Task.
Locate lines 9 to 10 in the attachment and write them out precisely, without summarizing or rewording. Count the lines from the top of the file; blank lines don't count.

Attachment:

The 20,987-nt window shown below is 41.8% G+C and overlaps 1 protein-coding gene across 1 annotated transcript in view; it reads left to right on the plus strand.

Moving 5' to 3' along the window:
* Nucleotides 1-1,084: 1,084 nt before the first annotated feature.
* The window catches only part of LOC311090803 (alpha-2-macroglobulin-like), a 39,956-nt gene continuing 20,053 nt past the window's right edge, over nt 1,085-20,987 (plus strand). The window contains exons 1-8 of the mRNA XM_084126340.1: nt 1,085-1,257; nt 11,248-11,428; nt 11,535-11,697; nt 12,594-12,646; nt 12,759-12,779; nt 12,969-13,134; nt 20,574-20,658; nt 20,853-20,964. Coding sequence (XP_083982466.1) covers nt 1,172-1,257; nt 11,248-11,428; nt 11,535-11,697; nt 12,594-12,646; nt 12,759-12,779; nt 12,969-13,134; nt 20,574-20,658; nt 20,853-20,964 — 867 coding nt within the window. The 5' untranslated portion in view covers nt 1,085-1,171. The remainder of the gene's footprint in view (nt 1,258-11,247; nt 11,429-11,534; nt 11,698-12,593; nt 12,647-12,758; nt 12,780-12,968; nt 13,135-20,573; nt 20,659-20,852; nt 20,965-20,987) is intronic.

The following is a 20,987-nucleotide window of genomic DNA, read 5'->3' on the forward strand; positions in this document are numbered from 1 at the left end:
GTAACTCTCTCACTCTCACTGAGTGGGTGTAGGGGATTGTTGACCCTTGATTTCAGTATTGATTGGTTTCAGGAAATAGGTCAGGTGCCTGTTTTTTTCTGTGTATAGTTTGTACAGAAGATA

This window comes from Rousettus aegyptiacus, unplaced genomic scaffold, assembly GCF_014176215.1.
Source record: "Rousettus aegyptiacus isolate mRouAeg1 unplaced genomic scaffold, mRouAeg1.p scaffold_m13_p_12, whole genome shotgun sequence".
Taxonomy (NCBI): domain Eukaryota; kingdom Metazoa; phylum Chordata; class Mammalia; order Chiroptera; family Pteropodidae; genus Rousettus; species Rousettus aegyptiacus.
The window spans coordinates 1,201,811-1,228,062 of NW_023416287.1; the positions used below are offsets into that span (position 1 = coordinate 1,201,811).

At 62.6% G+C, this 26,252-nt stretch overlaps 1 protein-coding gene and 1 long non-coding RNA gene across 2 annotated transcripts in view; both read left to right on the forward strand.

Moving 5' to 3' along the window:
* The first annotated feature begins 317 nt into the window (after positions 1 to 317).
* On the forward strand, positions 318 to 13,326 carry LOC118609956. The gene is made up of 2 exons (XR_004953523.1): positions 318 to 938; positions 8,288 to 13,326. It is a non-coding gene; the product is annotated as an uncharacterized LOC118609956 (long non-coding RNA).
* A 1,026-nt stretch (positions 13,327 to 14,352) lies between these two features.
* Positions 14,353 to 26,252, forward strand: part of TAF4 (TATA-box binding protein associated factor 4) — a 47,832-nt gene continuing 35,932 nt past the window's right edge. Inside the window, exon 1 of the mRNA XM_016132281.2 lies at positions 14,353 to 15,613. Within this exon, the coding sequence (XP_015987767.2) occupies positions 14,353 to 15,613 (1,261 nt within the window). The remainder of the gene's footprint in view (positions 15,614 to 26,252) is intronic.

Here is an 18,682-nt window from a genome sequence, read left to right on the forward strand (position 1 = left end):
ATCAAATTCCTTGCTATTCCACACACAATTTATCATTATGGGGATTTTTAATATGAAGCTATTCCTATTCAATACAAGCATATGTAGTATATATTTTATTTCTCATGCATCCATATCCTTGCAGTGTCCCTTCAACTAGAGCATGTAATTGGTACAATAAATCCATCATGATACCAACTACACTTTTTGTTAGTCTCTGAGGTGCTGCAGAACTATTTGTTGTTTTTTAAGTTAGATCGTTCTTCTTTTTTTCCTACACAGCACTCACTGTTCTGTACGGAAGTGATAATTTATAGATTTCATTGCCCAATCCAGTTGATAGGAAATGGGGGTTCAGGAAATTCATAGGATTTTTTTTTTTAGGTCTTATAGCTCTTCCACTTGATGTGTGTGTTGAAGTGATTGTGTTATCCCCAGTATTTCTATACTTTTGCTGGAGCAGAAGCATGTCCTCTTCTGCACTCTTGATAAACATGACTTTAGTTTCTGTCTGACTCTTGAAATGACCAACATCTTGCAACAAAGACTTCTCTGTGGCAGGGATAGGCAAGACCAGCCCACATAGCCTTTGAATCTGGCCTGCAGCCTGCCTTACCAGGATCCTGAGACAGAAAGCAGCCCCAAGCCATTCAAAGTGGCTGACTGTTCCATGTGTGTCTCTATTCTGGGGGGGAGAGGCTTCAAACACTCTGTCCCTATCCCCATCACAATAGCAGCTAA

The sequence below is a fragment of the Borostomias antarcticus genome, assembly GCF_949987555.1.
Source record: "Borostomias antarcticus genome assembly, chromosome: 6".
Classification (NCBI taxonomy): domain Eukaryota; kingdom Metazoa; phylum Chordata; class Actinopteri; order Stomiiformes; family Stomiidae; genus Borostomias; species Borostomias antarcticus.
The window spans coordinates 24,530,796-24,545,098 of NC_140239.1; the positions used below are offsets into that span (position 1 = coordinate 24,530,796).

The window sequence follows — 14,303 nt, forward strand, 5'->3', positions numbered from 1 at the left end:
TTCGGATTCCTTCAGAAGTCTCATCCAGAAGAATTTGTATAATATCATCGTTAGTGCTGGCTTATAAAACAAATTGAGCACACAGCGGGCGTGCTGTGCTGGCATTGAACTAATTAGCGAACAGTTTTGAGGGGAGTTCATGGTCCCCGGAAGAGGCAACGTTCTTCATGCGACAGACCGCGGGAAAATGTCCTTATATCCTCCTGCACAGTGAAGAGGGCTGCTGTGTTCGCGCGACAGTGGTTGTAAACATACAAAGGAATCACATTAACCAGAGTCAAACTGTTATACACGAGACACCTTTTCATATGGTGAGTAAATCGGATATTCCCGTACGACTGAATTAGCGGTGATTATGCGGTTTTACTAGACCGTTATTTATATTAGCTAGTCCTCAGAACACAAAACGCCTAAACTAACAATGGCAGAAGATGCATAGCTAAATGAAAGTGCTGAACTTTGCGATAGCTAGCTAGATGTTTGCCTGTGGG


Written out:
Taxonomy (NCBI): domain Eukaryota; kingdom Metazoa; phylum Chordata; class Mammalia; order Chiroptera; family Pteropodidae; genus Rousettus; species Rousettus aegyptiacus.
The window spans coordinates 1,201,811-1,228,062 of NW_023416287.1; the positions used below are offsets into that span (position 1 = coordinate 1,201,811).